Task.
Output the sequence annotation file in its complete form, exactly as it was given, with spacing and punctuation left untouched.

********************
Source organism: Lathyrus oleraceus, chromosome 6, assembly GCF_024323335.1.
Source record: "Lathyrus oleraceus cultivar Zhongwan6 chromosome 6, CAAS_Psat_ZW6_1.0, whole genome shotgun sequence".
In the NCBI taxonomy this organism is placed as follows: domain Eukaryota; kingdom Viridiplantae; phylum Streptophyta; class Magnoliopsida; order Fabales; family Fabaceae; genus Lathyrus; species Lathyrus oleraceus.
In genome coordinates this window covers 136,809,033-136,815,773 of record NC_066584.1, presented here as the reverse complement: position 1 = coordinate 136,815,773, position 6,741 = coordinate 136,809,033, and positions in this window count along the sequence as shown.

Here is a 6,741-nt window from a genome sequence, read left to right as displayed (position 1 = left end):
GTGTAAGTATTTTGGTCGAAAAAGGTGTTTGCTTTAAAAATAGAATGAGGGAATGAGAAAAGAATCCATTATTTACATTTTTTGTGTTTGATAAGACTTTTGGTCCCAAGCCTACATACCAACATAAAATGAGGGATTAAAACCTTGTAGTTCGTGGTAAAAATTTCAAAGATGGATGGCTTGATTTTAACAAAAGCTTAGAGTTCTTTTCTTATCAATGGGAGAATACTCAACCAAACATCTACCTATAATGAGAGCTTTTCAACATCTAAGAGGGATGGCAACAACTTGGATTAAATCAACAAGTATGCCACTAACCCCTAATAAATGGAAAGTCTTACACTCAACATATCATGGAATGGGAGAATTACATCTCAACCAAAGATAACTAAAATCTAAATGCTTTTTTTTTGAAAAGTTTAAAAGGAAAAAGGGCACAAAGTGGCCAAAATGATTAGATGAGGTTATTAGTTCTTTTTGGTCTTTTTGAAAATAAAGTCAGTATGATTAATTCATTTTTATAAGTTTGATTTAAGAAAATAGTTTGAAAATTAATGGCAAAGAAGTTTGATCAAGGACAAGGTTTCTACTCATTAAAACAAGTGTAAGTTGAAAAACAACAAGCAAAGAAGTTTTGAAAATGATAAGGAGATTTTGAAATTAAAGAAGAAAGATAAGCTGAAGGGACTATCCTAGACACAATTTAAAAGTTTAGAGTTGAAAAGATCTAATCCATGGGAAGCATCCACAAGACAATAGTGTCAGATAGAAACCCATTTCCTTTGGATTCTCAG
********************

Source organism: Lathyrus oleraceus, chromosome 6, assembly GCF_024323335.1.
Source record: "Lathyrus oleraceus cultivar Zhongwan6 chromosome 6, CAAS_Psat_ZW6_1.0, whole genome shotgun sequence".
In the NCBI taxonomy this organism is placed as follows: domain Eukaryota; kingdom Viridiplantae; phylum Streptophyta; class Magnoliopsida; order Fabales; family Fabaceae; genus Lathyrus; species Lathyrus oleraceus.
In genome coordinates this window covers 136,809,033-136,815,773 of record NC_066584.1, presented here as the reverse complement: position 1 = coordinate 136,815,773, position 6,741 = coordinate 136,809,033, and positions in this window count along the sequence as shown.

Here is a 6,741-nt window from a genome sequence, read left to right as displayed (position 1 = left end):
GTGTAAGTATTTTGGTCGAAAAAGGTGTTTGCTTTAAAAATAGAATGAGGGAATGAGAAAAGAATCCATTATTTACATTTTTTGTGTTTGATAAGACTTTTGGTCCCAAGCCTACATACCAACATAAAATGAGGGATTAAAACCTTGTAGTTCGTGGTAAAAATTTCAAAGATGGATGGCTTGATTTTAACAAAAGCTTAGAGTTCTTTTCTTATCAATGGGAGAATACTCAACCAAACATCTACCTATAATGAGAGCTTTTCAACATCTAAGAGGGATGGCAACAACTTGGATTAAATCAACAAGTATGCCACTAACCCCTAATAAATGGAAAGTCTTACACTCAACATATCATGGAATGGGAGAATTACATCTCAACCAAAGATAACTAAAATCTAAATGCTTTTTTTTTGAAAAGTTTAAAAGGAAAAAGGGCACAAAGTGGCCAAAATGATTAGATGAGGTTATTAGTTCTTTTTGGTCTTTTTGAAAATAAAGTCAGTATGATTAATTCATTTTTATAAGTTTGATTTAAGAAAATAGTTTGAAAATTAATGGCAAAGAAGTTTGATCAAGGACAAGGTTTCTACTCATTAAAACAAGTGTAAGTTGAAAAACAACAAGCAAAGAAGTTTTGAAAATGATAAGGAGATTTTGAAATTAAAGAAGAAAGATAAGCTGAAGGGACTATCCTAGACACAATTTAAAAGTTTAGAGTTGAAAAGATCTAATCCATGGGAAGCATCCACAAGACAATAGTGTCAGATAGAAACCCATTTCCTTTGGATTCTCAG